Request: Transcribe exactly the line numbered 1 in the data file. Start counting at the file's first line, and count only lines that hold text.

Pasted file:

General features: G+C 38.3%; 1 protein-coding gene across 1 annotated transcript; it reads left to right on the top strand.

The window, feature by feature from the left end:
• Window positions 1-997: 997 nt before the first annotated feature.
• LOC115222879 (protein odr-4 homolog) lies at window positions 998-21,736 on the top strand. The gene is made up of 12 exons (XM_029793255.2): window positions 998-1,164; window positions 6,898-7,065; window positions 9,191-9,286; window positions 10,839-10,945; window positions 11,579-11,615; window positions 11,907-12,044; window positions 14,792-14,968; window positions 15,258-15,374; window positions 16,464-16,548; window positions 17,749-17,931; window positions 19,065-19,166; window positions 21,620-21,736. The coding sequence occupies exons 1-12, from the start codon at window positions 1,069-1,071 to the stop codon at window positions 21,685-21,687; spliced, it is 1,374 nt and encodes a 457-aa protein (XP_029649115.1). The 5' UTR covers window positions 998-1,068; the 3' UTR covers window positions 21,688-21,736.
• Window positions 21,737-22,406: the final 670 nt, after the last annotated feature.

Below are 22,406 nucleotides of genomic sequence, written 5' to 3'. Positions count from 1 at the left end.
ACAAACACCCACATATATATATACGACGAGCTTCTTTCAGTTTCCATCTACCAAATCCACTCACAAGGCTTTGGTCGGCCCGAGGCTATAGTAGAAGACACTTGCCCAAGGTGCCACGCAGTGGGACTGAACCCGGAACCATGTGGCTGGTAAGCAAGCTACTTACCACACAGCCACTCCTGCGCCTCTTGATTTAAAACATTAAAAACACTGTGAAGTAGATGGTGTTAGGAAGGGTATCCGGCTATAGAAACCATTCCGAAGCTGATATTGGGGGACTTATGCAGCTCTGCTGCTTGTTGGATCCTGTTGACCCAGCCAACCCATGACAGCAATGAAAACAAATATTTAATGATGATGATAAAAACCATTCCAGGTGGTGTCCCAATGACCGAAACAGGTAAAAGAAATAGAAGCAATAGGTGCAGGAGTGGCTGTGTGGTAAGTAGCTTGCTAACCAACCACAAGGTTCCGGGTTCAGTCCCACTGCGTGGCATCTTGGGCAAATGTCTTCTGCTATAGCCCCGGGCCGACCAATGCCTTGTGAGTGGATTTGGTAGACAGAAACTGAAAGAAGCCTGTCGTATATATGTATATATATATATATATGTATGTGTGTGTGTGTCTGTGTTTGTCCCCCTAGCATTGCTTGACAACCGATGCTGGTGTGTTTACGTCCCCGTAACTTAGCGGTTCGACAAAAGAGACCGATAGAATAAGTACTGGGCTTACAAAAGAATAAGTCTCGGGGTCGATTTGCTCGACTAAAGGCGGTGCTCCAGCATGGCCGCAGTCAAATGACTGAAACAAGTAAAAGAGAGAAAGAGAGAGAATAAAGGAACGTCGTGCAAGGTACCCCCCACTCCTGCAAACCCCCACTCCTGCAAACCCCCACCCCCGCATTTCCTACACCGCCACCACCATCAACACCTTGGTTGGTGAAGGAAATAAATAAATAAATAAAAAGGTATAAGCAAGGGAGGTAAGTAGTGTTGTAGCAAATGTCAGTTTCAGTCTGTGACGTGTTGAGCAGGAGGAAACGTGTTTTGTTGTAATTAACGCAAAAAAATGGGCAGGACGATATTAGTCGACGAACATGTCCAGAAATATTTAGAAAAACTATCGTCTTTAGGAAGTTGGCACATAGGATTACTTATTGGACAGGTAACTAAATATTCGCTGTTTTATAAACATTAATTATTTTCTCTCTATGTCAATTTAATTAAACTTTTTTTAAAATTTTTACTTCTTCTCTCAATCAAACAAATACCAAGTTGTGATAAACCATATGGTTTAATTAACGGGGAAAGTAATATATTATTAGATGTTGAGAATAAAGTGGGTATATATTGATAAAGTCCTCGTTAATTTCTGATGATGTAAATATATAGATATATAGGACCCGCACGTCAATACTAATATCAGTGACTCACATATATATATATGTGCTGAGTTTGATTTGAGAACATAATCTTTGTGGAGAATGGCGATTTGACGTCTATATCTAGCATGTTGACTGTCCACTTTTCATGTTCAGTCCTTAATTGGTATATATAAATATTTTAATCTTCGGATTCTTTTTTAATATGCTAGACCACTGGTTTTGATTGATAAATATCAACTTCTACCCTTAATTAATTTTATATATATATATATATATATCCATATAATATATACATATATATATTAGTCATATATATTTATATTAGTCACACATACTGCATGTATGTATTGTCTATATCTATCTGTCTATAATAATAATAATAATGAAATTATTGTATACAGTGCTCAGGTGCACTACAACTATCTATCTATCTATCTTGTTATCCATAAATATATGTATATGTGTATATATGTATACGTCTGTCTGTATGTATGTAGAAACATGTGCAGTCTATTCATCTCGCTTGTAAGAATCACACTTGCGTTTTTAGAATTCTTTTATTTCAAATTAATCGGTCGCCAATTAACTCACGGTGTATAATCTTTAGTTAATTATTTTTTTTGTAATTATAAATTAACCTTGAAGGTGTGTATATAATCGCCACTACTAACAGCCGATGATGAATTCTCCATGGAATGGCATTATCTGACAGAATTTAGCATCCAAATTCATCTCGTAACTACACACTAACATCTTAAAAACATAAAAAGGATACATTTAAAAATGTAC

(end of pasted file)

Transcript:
General features: G+C 38.3%; 1 protein-coding gene across 1 annotated transcript; it reads left to right on the top strand.